Three computation cores (PC, real time, and FPGA) running object-oriented control software are responsible for different tasks. A remote-control PC operated by the user exchanges only essential information with the microprocessor of the real-time controller, such as high-level commands to drive the robot in different modes, passing back crucial motor and electronic status for health monitoring and logging state data.

Quattroped Control FPGA Block Diagram, courtesy of National Instruments

Most computation is executed within the onboard real-time processor. Some algorithms that require high-speed signal exchanges are compiled within the FPGA, such as proportional-integral-derivative (PID) control for the dc motors, encoder readings, and pulse-width-modulation (PWM)-based RC servo commands. The robot is programmed with various state machines, and each state represents one of the robot’s particular operating behaviors.

After the robot is powered on, motors are calibrated to define the absolute geometric configurations of the two active DOFs on each leg-wheel. Calibration is achieved by matching the relative position between Hall-effect sensors installed on the body and magnets mounted within the leg-wheel. The calibrated robot can be operated in legged mode or in wheeled mode, depending on the current rim configurations (that is, wheel or half-circle leg). Leg-wheel switching transforms the leg-wheel configuration.

In wheeled mode, the robot can stand, drive, and sit. Standing and sitting are two transient states to bridge the initial on-the-ground configuration and the driving behavior. When driving, the forward speed and turning rate are continuously adjustable. In legged-mode operation, standing and sitting behaviors also are included for transient states. After the robot stands, it can perform various behaviors, including walking, trotting, step crossing, bar crossing, and stair climbing.

Hardware, software benefits

Robots, in general, are high-DOF complex systems. Successful robot development requires time and effort to properly integrate various mechanical, electrical, and computer systems. For the BioRoLa team at National Taiwan University (mainly students with mechanical engineering backgrounds), a reliable, modular, easy-to-use, and well-integrated mechatronic system suitable for rapid prototyping helped robot development.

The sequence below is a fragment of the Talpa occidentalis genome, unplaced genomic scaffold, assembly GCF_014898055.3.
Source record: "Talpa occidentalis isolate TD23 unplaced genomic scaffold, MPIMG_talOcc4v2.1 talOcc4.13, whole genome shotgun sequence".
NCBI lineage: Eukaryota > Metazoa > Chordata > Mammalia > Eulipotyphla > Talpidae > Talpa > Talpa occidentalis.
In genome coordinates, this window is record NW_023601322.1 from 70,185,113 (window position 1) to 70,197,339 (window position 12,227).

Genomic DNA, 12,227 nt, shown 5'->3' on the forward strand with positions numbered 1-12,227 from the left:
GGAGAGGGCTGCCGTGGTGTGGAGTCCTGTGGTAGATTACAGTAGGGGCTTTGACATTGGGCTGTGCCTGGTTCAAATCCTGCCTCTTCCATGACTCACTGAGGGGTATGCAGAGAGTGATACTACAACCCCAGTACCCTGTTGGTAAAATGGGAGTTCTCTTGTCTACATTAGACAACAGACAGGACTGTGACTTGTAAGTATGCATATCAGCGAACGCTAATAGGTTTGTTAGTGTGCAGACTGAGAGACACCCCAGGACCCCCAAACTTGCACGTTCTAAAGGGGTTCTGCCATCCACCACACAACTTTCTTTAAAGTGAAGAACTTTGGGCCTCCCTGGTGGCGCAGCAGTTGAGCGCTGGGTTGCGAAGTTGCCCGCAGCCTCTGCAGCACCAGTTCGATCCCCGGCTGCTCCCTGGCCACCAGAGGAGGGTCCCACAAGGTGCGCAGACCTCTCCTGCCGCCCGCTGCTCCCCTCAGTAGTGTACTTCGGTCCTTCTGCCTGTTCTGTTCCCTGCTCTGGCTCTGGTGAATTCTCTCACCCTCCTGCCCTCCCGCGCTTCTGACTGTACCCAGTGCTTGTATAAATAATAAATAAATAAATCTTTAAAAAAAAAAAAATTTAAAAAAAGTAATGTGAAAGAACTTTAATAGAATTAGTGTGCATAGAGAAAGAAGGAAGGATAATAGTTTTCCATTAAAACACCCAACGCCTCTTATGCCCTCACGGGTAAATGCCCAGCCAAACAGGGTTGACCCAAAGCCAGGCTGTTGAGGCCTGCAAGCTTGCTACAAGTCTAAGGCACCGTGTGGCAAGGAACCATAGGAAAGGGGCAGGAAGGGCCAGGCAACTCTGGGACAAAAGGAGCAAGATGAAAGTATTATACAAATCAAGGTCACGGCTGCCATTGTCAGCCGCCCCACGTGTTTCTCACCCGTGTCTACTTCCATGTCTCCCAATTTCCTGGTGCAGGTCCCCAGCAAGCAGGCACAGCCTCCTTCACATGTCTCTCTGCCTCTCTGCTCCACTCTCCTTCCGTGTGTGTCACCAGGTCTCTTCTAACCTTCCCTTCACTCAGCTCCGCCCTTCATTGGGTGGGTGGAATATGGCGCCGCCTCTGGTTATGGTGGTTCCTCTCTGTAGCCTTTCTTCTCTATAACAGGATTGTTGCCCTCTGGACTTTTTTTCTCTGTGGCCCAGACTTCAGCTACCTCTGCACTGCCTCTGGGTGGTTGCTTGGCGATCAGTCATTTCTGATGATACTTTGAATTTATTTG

The graphical programming interface makes it easy for students to construct logic flow followed by coding and to understand the programs created by other developers. A compact, durable, and modular controller helps mobile robot development where the size, weight, performance, and learning time are important factors. Software and hardware compatibility reduces the time and efforts of developers in performing system integration.

Sensors, perception

On the hardware side, various sensors are being integrated into the current mechatronic system to improve the perception capabilities of the robot. On the behavioral side, legged behaviors are being refined with a closed-loop feature to improve robot mobility on various challenging terrains and to explore dynamic legged gaits.

At a glance: Leg-wheeled hybrid mobile robot application, software and hardware

NI LabVIEW software, CompactRIO hardware, and I/O modules are used to rapidly integrate mechanical design, mechatronics, and programming for a functional robot prototype that combines the best attributes of wheels and legs for locomotion. The system includes the following NI hardware and software.

  • Computation is mainly powered by a 400 MHz NI cRIO-9014 real-time embedded control system operating at a loop rate of 1 kHz with an NI cRIO-9104 3M gate field-programmable gate array (FPGA) embedded chassis running at 10 kHz.
  • FPGA connects to NI 9205 and NI 9264 analog I/O modules and NI 9401 and NI 9403 digital I/O modules, which connect to robot sensors and actuators.
  • Three computation cores (PC, real time, and FPGA) run LabVIEW 8.6. A remote-control PC operated by the user exchanges essential information (high-level commands to drive the robot in different modes) with the microprocessor of the real-time CompactRIO controller. It passes back crucial motor and electronic status for health monitoring and logging state data.